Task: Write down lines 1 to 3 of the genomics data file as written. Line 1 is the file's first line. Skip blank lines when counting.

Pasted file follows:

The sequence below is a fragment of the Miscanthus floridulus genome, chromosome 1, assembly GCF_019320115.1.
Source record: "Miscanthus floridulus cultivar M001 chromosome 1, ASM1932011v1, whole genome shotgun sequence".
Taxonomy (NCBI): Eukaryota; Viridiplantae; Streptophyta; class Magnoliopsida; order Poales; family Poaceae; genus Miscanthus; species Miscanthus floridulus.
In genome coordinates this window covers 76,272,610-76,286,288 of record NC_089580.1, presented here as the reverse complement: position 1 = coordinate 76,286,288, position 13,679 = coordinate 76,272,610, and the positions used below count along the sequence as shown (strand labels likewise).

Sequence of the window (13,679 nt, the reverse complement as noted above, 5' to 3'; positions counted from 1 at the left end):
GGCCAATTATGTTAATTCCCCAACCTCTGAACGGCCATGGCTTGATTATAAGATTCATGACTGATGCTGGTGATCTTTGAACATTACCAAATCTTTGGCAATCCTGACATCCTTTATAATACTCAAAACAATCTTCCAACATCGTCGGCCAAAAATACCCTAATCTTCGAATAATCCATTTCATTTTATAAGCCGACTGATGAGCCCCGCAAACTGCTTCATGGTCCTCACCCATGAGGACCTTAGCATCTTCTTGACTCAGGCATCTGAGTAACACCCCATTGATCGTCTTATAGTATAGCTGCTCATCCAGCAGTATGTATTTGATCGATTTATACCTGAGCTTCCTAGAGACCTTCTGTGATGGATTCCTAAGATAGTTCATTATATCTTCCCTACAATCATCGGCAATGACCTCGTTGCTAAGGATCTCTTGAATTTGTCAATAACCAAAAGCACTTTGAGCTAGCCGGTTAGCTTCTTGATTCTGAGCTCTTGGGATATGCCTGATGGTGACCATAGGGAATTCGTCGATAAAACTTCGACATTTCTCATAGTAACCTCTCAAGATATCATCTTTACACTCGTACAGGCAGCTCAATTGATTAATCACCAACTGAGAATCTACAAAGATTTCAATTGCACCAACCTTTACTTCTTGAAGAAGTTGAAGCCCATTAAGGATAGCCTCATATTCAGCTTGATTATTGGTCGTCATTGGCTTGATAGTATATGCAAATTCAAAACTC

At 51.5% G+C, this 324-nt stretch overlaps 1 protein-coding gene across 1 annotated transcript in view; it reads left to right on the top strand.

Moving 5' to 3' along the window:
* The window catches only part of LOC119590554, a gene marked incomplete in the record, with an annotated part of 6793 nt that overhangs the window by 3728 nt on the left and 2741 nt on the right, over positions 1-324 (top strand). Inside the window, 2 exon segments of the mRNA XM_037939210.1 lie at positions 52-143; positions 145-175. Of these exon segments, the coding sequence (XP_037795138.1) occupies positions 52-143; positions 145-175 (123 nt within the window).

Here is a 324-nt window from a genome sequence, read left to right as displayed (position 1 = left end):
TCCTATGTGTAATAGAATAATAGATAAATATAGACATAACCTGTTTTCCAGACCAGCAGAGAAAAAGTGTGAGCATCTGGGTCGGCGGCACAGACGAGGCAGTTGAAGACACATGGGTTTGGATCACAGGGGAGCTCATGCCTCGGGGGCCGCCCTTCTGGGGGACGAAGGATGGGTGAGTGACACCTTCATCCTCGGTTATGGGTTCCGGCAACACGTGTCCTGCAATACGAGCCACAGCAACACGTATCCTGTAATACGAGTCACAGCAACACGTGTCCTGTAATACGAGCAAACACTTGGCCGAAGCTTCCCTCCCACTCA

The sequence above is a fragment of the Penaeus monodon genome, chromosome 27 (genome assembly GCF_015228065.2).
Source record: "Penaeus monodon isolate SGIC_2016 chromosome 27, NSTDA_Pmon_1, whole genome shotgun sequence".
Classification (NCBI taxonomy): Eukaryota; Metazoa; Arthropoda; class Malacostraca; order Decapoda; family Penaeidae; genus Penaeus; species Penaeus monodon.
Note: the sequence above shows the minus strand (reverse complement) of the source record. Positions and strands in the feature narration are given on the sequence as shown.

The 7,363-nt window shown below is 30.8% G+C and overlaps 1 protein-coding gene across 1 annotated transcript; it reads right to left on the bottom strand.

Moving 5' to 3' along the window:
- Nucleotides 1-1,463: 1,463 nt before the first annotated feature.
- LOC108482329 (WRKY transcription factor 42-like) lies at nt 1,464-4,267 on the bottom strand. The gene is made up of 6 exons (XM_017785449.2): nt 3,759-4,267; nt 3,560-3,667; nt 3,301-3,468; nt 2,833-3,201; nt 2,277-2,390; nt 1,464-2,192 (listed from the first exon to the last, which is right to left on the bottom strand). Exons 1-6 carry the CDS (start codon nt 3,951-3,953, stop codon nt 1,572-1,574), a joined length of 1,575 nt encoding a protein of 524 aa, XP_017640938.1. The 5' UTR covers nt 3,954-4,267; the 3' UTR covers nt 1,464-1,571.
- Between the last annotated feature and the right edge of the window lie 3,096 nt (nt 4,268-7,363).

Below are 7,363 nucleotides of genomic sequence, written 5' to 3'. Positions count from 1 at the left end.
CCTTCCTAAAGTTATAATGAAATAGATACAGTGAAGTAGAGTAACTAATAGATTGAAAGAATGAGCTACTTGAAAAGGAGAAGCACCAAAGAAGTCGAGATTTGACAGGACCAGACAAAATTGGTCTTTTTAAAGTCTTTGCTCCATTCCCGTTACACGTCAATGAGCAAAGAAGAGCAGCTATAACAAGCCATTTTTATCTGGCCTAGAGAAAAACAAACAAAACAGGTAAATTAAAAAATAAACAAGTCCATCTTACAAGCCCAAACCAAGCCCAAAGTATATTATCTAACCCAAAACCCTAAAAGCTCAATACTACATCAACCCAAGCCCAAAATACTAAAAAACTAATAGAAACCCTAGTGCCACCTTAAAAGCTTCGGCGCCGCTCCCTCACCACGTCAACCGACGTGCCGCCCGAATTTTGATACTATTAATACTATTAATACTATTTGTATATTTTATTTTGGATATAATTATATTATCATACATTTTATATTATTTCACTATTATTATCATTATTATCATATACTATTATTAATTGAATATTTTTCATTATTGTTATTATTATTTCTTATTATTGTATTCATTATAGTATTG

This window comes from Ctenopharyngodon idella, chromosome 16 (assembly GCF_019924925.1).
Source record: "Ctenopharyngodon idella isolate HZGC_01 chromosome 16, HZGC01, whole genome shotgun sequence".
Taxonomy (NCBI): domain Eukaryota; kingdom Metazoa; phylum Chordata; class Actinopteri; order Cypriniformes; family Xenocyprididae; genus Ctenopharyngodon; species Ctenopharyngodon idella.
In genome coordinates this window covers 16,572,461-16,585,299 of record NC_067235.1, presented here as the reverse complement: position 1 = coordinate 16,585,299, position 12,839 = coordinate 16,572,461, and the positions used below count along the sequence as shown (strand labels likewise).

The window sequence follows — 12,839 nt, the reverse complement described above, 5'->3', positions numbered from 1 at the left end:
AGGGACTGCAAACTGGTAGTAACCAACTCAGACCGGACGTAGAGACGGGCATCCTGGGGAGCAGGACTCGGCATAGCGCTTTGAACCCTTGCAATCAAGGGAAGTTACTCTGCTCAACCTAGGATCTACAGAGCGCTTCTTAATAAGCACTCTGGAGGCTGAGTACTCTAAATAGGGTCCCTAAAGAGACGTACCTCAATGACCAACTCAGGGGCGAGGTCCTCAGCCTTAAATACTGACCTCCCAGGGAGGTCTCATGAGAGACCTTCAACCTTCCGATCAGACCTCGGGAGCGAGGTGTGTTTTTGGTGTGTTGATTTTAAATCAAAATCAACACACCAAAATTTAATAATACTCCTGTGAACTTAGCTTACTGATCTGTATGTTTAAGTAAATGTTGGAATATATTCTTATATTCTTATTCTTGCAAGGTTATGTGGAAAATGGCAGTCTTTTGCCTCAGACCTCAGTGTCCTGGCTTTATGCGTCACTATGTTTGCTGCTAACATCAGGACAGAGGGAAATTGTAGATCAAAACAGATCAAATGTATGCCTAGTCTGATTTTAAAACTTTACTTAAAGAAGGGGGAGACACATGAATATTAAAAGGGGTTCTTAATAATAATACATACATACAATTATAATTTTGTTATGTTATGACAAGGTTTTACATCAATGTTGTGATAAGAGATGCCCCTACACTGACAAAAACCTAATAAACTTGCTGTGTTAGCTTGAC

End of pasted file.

The sequence below is a fragment of the Miscanthus floridulus genome, chromosome 1, assembly GCF_019320115.1.
Source record: "Miscanthus floridulus cultivar M001 chromosome 1, ASM1932011v1, whole genome shotgun sequence".
Taxonomy (NCBI): Eukaryota; Viridiplantae; Streptophyta; class Magnoliopsida; order Poales; family Poaceae; genus Miscanthus; species Miscanthus floridulus.